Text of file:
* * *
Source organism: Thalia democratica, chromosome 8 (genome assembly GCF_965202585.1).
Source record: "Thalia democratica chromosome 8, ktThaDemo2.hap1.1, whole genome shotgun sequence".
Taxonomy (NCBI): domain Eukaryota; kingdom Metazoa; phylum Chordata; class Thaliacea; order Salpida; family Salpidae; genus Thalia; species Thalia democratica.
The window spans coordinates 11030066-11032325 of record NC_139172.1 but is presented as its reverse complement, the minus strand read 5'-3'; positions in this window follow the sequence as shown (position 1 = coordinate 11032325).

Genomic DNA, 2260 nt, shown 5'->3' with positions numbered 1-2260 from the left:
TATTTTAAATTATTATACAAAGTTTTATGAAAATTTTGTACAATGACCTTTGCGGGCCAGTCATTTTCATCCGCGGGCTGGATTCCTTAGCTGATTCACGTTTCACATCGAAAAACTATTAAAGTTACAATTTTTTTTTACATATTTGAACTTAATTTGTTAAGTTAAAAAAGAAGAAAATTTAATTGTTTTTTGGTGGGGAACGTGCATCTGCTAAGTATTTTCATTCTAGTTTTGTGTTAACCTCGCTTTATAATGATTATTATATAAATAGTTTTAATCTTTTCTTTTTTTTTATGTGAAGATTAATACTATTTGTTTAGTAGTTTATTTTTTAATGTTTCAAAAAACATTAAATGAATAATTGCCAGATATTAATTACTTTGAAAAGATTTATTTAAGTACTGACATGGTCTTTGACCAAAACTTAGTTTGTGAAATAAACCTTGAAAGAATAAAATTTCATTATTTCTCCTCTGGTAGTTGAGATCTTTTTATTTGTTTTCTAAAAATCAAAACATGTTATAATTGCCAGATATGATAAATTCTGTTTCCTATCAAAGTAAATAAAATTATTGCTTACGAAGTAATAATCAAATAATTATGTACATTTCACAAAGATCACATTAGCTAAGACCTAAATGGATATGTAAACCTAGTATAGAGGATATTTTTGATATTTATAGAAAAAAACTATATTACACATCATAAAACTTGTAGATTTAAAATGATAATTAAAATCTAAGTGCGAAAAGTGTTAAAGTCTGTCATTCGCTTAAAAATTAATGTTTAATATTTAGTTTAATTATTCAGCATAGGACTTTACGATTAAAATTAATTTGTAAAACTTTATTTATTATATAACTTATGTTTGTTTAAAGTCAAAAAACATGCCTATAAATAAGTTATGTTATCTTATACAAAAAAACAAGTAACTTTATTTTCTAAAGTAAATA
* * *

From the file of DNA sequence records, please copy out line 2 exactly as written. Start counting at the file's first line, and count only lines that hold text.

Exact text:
Source record: "Thalia democratica chromosome 8, ktThaDemo2.hap1.1, whole genome shotgun sequence".